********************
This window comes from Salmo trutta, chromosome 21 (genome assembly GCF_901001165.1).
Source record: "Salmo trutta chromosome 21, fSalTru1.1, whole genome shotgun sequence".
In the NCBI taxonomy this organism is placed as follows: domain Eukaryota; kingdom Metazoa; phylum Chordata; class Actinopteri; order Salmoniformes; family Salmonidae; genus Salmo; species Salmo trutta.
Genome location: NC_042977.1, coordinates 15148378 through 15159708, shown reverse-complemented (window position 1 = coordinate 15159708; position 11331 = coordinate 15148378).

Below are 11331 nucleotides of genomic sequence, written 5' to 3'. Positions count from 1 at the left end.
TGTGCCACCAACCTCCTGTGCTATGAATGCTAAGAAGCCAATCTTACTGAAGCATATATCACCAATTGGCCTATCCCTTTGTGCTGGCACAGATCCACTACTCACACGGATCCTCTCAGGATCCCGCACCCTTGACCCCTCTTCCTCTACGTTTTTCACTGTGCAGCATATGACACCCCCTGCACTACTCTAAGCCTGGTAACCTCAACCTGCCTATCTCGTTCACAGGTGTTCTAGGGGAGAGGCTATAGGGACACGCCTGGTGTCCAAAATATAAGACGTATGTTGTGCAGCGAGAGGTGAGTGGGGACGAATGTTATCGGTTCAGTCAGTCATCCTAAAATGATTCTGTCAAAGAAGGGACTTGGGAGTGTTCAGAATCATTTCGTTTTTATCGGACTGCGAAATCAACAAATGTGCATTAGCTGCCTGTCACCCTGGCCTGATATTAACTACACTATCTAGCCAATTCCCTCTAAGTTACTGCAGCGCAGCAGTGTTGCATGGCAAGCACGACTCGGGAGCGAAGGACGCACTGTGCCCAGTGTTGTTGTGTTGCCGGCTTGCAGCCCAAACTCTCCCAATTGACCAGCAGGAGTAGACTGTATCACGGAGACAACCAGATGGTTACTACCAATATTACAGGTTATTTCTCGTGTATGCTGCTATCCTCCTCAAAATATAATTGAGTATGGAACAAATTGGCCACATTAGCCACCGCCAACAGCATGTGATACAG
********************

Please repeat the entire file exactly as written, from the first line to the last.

This window comes from Salmo trutta, chromosome 21 (genome assembly GCF_901001165.1).
Source record: "Salmo trutta chromosome 21, fSalTru1.1, whole genome shotgun sequence".
In the NCBI taxonomy this organism is placed as follows: domain Eukaryota; kingdom Metazoa; phylum Chordata; class Actinopteri; order Salmoniformes; family Salmonidae; genus Salmo; species Salmo trutta.
Genome location: NC_042977.1, coordinates 15148378 through 15159708, shown reverse-complemented (window position 1 = coordinate 15159708; position 11331 = coordinate 15148378).

Below are 11331 nucleotides of genomic sequence, written 5' to 3'. Positions count from 1 at the left end.
TGTGCCACCAACCTCCTGTGCTATGAATGCTAAGAAGCCAATCTTACTGAAGCATATATCACCAATTGGCCTATCCCTTTGTGCTGGCACAGATCCACTACTCACACGGATCCTCTCAGGATCCCGCACCCTTGACCCCTCTTCCTCTACGTTTTTCACTGTGCAGCATATGACACCCCCTGCACTACTCTAAGCCTGGTAACCTCAACCTGCCTATCTCGTTCACAGGTGTTCTAGGGGAGAGGCTATAGGGACACGCCTGGTGTCCAAAATATAAGACGTATGTTGTGCAGCGAGAGGTGAGTGGGGACGAATGTTATCGGTTCAGTCAGTCATCCTAAAATGATTCTGTCAAAGAAGGGACTTGGGAGTGTTCAGAATCATTTCGTTTTTATCGGACTGCGAAATCAACAAATGTGCATTAGCTGCCTGTCACCCTGGCCTGATATTAACTACACTATCTAGCCAATTCCCTCTAAGTTACTGCAGCGCAGCAGTGTTGCATGGCAAGCACGACTCGGGAGCGAAGGACGCACTGTGCCCAGTGTTGTTGTGTTGCCGGCTTGCAGCCCAAACTCTCCCAATTGACCAGCAGGAGTAGACTGTATCACGGAGACAACCAGATGGTTACTACCAATATTACAGGTTATTTCTCGTGTATGCTGCTATCCTCCTCAAAATATAATTGAGTATGGAACAAATTGGCCACATTAGCCACCGCCAACAGCATGTGATACAG